That sort of end-to-end solution, Raptopoulos says, will help the company meet current and future aviation safety standards because it gives Matternet control and visibility over the entire aerial infrastructure. But that’s only one of the aspects that sets Matternet apart.
“The second key differentiator is that we are probably the most advanced in the world right now in central operations in urban environments,” Raptopoulos said. “And these were built on another key differentiator, the third one, which is that we’re one of the most advanced – or the most advanced – in our class in regulatory approvals.”
Matternet has been operating beyond the visual line of sight (BVLOS) in Lugano and Zurich, Switzerland, since 2017, and the company moved into the U.S. in 2019 when it partnered with UPS to deliver blood samples. Today, it’s completed more than 10,000 BVLOS flights in cities across North America, Europe, East Asia and now the Middle East, where just this week it established the world’s first citywide medical drone network in Abu Dhabi.
Startups aren’t stopping
To many, it may seem like the deck is stacked against a company like Matternet that lacks the massive size of a company like Amazon. But according to Raptopoulos, startups have a few distinct advantages over the big players that he believes will allow companies that didn’t exist 10 or 15 years ago to dominate the drone delivery space.
“If you think about a company like Google, when they roll out a program, like their own delivery program, they have to balance the benefits of that program on the corporate level with the risk that they have to undertake, given the fact that their main line of business is something completely different. And it has to make sure that it’s shielded and it’s not threatening their main line of business,” he explained.
Raptopoulos astutely points out that startups have a greater capacity to take risks, but what about the capacity to fund those risk-taking ventures? Well, that shouldn’t be an issue either.
“I think the ecosystem around startups can demonstrate that they are leaders in a space that is a huge market,” he asserts. “The investment ecosystem around them is very, very strong. So fundamentally, once you’re able to prove that you have a path to scale, then access to capital is not actually a limiting factor.”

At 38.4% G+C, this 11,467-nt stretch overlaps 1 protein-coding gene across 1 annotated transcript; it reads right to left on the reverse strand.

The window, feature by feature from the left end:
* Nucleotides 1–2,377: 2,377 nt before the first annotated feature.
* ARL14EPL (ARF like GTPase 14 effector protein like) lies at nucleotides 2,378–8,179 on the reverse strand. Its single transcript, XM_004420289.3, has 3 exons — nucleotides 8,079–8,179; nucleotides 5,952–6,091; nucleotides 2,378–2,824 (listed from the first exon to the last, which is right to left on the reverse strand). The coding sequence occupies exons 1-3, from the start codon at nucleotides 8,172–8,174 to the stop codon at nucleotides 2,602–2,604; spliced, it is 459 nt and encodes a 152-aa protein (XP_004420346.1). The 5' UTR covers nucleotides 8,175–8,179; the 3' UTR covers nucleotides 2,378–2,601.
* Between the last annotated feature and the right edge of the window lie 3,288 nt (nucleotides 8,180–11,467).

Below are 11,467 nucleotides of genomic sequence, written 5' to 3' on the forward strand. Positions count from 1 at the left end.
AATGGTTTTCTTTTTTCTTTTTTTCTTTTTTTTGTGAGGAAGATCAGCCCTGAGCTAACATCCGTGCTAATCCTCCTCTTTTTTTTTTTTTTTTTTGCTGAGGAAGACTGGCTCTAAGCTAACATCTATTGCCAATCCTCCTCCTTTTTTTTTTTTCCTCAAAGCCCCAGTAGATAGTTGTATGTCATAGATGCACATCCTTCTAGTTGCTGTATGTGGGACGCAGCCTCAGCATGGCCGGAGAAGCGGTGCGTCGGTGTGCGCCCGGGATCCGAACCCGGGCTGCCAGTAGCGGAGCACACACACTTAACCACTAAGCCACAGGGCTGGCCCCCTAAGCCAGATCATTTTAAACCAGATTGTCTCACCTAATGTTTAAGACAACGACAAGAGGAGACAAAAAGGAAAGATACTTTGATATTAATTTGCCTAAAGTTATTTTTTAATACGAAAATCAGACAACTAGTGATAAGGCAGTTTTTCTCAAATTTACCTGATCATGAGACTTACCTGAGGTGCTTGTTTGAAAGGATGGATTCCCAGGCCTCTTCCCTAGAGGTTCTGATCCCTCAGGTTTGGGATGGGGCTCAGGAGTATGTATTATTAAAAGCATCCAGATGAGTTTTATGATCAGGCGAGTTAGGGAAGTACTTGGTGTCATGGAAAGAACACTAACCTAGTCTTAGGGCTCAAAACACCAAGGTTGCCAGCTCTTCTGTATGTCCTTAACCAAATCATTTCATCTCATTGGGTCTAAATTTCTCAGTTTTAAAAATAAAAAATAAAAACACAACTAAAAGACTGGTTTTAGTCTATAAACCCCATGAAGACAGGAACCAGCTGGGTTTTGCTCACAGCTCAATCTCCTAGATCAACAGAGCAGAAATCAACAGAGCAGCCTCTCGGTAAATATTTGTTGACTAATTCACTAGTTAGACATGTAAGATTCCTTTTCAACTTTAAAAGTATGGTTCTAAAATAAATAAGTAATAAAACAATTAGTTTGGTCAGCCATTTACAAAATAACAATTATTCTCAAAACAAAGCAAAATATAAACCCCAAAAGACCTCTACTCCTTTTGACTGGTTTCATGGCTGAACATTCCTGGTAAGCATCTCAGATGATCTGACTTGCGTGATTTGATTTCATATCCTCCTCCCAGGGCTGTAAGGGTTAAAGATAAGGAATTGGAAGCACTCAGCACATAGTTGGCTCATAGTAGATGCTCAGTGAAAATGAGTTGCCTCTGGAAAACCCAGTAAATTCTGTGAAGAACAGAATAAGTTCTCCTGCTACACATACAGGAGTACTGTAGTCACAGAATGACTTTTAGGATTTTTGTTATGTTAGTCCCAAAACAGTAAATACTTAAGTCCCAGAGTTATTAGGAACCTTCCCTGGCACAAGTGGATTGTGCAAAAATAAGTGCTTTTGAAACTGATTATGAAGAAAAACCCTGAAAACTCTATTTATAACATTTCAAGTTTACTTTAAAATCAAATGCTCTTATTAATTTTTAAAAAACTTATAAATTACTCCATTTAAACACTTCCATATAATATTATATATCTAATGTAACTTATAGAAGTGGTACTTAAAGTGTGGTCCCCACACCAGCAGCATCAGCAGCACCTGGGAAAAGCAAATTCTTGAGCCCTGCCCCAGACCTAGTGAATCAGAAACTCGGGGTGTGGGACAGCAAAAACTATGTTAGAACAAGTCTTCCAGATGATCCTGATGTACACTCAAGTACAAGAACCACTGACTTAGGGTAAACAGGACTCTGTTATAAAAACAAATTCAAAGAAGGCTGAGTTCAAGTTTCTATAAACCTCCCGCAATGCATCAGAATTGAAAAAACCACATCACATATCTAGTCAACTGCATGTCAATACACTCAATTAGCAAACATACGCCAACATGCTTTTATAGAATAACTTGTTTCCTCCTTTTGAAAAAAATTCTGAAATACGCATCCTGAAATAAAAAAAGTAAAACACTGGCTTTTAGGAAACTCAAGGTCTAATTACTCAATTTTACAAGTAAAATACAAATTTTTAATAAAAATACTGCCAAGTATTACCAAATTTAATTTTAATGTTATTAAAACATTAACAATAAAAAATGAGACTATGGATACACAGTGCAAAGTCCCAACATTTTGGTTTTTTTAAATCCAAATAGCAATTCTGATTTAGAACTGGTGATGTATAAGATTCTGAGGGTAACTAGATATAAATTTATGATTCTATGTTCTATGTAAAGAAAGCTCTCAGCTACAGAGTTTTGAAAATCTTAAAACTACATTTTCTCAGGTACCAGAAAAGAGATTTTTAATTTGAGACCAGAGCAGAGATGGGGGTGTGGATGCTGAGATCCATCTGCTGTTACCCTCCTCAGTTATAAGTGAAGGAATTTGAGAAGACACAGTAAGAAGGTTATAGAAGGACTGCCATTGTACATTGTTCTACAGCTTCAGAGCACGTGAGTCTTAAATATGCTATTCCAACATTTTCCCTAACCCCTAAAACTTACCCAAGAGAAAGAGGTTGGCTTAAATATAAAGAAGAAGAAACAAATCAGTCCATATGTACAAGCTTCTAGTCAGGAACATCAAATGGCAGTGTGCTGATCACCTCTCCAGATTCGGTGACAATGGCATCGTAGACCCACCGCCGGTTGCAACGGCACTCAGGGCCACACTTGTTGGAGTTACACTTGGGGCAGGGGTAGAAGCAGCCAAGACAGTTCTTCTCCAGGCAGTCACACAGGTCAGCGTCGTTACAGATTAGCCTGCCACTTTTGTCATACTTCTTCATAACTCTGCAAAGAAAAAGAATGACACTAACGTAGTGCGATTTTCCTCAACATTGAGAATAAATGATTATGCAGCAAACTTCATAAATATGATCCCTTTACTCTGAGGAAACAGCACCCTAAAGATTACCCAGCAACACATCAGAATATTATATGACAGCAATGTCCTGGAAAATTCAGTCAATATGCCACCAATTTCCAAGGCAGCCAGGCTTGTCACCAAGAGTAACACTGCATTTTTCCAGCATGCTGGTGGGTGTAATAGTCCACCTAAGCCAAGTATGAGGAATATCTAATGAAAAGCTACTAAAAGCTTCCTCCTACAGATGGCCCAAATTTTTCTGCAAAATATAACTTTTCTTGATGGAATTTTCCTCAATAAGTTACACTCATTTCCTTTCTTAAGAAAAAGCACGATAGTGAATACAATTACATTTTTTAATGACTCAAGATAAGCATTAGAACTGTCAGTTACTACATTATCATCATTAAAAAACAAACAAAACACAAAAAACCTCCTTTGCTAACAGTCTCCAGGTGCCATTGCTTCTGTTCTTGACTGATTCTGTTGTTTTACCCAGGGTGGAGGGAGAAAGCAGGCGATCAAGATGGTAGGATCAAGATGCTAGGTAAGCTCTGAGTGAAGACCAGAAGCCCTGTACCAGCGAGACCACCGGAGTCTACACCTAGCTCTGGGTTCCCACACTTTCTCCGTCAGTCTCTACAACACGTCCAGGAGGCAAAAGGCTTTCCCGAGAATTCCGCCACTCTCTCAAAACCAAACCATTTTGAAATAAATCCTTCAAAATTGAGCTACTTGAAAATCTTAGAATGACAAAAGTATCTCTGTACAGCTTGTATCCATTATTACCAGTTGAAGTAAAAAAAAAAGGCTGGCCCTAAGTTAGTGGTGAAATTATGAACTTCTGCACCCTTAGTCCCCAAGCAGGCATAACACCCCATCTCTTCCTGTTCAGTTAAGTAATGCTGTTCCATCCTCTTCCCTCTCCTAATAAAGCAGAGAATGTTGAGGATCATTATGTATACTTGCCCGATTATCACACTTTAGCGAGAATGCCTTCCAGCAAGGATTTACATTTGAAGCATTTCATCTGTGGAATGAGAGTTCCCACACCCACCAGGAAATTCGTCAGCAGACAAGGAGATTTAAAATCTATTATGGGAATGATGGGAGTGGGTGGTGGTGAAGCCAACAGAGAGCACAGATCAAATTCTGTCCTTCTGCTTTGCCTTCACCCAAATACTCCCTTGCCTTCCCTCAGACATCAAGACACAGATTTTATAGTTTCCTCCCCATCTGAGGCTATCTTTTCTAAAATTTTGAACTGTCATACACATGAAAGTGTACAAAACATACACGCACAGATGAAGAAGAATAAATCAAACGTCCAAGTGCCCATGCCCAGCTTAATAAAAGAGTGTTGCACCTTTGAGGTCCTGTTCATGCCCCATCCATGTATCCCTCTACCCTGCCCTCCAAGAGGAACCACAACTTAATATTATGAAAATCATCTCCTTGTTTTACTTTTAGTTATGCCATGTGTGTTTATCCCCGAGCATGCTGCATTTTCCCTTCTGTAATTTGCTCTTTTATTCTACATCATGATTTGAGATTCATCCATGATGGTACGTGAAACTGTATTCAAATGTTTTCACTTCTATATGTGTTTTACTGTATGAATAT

One industry he thinks startups should focus on is health care, where he envisions drones holding the essential function of reducing delivery times for time-sensitive shipments like vaccines and other treatments. That’s where Matternet found its niche, and Raptopoulos believes that drone startups can revolutionize the sector.
“With drone delivery you can actually centralize a lot of that inventory,” he explained. “This type of centralization of labs and inventory will lead to massive savings for health care, and the health care system is going to become way more efficient.”
Already, Matternet has demonstrated the potential for medical drone delivery networks in rural regions around the world. Those places, mostly in developing countries, tend to have looser regulations that allow drones to scale quickly, but Raptopoulos thinks that drone delivery networks in U.S. cities are closer than you think.
“As they say, the future is here, but it’s not equally distributed. So we’re going to see these types of systems scaling in some parts of the world more than others,” he said. “My sense is that I think we’re going to see health care applications in the U.S. scaling in the next two to three years, and probably towards the later part of the decade we’re going to see scaling into e-commerce.”